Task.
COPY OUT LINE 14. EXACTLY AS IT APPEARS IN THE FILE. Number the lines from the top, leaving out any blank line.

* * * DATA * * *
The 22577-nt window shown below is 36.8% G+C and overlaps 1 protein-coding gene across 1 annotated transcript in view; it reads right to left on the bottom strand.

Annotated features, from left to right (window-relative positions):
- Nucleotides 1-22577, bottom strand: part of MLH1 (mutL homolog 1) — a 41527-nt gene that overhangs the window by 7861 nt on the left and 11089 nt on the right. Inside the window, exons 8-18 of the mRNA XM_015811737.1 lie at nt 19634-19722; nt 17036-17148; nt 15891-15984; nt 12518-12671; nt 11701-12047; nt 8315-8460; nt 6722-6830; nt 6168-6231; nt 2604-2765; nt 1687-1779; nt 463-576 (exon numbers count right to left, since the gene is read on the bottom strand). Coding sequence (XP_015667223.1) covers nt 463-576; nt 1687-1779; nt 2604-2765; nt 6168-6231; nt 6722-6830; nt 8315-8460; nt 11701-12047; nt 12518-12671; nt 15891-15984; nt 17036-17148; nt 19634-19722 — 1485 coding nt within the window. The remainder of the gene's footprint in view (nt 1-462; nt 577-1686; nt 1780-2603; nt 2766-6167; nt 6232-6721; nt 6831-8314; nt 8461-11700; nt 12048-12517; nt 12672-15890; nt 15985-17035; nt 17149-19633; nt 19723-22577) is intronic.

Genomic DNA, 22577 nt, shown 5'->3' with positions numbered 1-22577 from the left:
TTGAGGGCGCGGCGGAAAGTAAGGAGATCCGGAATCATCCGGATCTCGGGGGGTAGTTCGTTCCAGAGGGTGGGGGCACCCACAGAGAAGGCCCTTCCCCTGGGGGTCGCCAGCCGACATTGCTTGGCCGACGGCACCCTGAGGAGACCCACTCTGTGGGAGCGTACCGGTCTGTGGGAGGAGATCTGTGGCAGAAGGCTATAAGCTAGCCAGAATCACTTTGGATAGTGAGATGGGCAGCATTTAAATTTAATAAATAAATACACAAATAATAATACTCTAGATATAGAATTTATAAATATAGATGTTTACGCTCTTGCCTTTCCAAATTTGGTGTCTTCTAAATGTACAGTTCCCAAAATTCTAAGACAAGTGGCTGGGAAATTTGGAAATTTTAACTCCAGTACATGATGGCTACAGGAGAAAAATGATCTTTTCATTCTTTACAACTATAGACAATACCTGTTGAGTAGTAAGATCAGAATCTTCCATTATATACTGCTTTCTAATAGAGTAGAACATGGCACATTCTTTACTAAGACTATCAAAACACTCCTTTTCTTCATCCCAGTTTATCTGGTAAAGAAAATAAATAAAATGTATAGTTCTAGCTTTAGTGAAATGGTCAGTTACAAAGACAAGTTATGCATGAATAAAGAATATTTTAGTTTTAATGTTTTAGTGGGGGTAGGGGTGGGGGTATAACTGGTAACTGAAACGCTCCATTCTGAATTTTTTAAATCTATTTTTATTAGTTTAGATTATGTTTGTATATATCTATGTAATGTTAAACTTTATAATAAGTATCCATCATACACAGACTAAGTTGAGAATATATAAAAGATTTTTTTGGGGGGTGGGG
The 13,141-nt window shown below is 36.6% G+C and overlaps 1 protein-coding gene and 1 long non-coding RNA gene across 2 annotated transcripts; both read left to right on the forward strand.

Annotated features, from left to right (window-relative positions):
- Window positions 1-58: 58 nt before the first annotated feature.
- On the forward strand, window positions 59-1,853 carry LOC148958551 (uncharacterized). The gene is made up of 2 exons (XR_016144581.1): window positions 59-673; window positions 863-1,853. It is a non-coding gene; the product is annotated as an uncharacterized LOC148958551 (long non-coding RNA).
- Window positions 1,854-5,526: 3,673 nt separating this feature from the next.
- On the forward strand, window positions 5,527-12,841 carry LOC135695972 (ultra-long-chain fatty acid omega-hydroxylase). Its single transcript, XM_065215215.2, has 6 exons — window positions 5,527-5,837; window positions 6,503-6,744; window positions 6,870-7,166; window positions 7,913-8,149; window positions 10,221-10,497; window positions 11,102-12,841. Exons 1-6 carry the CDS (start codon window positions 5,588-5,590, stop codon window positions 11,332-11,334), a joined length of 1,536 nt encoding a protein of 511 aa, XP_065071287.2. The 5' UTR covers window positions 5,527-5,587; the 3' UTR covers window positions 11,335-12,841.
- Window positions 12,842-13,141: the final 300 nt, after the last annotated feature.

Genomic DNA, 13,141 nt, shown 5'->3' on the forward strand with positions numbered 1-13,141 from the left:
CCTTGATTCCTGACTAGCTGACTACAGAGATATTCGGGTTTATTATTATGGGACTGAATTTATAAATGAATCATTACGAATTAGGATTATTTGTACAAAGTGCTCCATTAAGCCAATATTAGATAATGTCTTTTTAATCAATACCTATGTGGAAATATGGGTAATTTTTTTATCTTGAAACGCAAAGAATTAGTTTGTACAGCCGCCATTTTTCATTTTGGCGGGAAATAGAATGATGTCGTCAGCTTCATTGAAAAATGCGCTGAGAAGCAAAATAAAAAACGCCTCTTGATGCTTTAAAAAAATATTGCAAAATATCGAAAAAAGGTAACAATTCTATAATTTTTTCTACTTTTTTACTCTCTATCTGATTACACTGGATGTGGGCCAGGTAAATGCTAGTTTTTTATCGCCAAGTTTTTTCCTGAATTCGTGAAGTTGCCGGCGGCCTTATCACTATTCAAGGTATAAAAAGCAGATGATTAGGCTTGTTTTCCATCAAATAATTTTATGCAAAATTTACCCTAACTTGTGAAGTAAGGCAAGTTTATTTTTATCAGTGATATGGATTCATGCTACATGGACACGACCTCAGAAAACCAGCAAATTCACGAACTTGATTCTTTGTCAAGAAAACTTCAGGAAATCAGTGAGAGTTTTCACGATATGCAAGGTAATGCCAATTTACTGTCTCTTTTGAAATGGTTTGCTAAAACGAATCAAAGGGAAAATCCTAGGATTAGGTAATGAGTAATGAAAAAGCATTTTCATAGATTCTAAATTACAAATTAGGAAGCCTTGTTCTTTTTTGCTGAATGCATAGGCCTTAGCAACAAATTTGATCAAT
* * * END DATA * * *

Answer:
CCTTGATTCCTGACTAGCTGACTACAGAGATATTCGGGTTTATTATTATGGGACTGAATTTATAAATGAATCATTACGAATTAGGATTATTTGTACAAAGTGCTCCATTAAGCCAATATTAGATAATGTCTTTTTAATCAATACCTATGTGGAAATATGGGTAATTTTTTTATCTTGAAACGCAAAGAATTAGTTTGTACAGCCGCCATTTTTCATTTTGGCGGGAAATAGAATGATGTCGTCAGCTTCATTGAAAAATGCGCTGAGAAGCAAAATAAAAAACGCCTCTTGATGCTTTAAAAAAATATTGCAAAATATCGAAAAAAGGTAACAATTCTATAATTTTTTCTACTTTTTTACTCTCTATCTGATTACACTGGATGTGGGCCAGGTAAATGCTAGTTTTTTATCGCCAAGTTTTTTCCTGAATTCGTGAAGTTGCCGGCGGCCTTATCACTATTCAAGGTATAAAAAGCAGATGATTAGGCTTGTTTTCCATCAAATAATTTTATGCAAAATTTACCCTAACTTGTGAAGTAAGGCAAGTTTATTTTTATCAGTGATATGGATTCATGCTACATGGACACGACCTCAGAAAACCAGCAAATTCACGAACTTGATTCTTTGTCAAGAAAACTTCAGGAAATCAGTGAGAGTTTTCACGATATGCAAGGTAATGCCAATTTACTGTCTCTTTTGAAATGGTTTGCTAAAACGAATCAAAGGGAAAATCCTAGGATTAGGTAATGAGTAATGAAAAAGCATTTTCATAGATTCTAAATTACAAATTAGGAAGCCTTGTTCTTTTTTGCTGAATGCATAGGCCTTAGCAACAAATTTGATCAAT